Breaking Myths about Nagaland’s Tribes

By: Staff Writer, 24 Sep, 2018

Headhunting tribes, facial tattoos, and necklaces made of skulls can conjure up perceptions of a ferocious people. But that couldn’t be further from the truth. Nagaland’s tribes may be known for their headhunting days, but they’re very friendly folk. Hoshner Reporter and Ambika Vishwanath of The reDiscovery Project dispel the myths and tell you what to expect when you meet the locals in Nagaland. 

 

Be respectful
The headhunting ways of the Konyak (and other) tribes have often been sensationalised in the media. Don’t go with the impression that they are still headhunters – they stopped about two or three decades ago. They’re happy to answer questions and explain their culture and traditions. Make sure you’re sensitive and not condescending.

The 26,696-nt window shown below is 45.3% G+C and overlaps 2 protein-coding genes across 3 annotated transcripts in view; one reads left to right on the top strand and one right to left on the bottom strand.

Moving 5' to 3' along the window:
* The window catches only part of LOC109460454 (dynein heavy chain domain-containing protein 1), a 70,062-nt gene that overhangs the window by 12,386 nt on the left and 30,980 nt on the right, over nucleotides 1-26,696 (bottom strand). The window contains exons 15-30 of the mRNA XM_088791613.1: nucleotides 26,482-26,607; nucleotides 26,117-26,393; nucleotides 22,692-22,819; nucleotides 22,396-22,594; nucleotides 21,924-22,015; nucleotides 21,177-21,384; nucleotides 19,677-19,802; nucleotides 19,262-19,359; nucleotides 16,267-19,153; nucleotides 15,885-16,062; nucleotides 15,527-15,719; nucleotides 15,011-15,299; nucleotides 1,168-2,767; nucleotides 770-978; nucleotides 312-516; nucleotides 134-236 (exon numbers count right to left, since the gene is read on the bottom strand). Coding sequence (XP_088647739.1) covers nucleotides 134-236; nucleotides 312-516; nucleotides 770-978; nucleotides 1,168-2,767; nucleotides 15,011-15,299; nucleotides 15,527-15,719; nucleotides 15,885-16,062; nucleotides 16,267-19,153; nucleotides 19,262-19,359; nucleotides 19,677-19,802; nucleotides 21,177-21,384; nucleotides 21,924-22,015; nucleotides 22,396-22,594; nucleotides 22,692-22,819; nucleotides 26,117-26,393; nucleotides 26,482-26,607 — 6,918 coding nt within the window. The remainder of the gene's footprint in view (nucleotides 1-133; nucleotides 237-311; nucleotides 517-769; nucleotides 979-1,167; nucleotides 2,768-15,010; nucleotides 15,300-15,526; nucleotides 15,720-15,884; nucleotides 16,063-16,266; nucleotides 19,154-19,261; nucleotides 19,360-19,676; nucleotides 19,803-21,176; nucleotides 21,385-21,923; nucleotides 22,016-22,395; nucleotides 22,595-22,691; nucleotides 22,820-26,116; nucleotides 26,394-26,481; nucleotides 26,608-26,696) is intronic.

Understand the culture
Headhunting wasn’t a bloodthirsty activity. The Konyaks believe that if a head was brought back, you could harness the soul’s energy. For a young warrior, it was also a way to prove your worth to the tribe. Another interesting facet of local culture is gender equality. Men and women tend to have equal rights, and gender-based divisions of labour aren’t common.

Be open-minded
It’s not unsurprising to find doorways and homes in Naga villages decorated with the skulls of hornbills or mithun, a large bovine animal found in these hills. This can be disconcerting for urban folk, but it’s an important part of the tribe’s culture so try to leave your judgement at home. 


Hoshner and Ambika are leading an eight-day trip around Nagaland this November. Book your spot now

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